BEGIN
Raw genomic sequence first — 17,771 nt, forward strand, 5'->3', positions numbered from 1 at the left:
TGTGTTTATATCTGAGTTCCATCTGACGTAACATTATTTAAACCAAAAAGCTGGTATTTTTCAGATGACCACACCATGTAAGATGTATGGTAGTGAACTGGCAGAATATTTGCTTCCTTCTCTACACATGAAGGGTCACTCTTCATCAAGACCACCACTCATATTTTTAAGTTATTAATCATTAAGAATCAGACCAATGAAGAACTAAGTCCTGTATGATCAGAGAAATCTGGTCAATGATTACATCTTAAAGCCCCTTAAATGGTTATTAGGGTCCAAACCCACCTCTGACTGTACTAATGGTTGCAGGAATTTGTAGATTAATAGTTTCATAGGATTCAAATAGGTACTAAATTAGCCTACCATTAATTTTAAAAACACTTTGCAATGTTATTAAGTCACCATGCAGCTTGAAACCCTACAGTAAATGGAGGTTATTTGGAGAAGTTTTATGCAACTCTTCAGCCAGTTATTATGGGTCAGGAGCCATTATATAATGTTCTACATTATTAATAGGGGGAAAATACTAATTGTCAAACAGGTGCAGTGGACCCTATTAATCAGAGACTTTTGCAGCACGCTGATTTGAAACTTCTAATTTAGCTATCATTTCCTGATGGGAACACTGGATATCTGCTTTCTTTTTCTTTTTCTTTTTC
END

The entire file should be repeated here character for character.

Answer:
Raw genomic sequence first — 17,771 nt, forward strand, 5'->3', positions numbered from 1 at the left:
TGTGTTTATATCTGAGTTCCATCTGACGTAACATTATTTAAACCAAAAAGCTGGTATTTTTCAGATGACCACACCATGTAAGATGTATGGTAGTGAACTGGCAGAATATTTGCTTCCTTCTCTACACATGAAGGGTCACTCTTCATCAAGACCACCACTCATATTTTTAAGTTATTAATCATTAAGAATCAGACCAATGAAGAACTAAGTCCTGTATGATCAGAGAAATCTGGTCAATGATTACATCTTAAAGCCCCTTAAATGGTTATTAGGGTCCAAACCCACCTCTGACTGTACTAATGGTTGCAGGAATTTGTAGATTAATAGTTTCATAGGATTCAAATAGGTACTAAATTAGCCTACCATTAATTTTAAAAACACTTTGCAATGTTATTAAGTCACCATGCAGCTTGAAACCCTACAGTAAATGGAGGTTATTTGGAGAAGTTTTATGCAACTCTTCAGCCAGTTATTATGGGTCAGGAGCCATTATATAATGTTCTACATTATTAATAGGGGGAAAATACTAATTGTCAAACAGGTGCAGTGGACCCTATTAATCAGAGACTTTTGCAGCACGCTGATTTGAAACTTCTAATTTAGCTATCATTTCCTGATGGGAACACTGGATATCTGCTTTCTTTTTCTTTTTCTTTTTC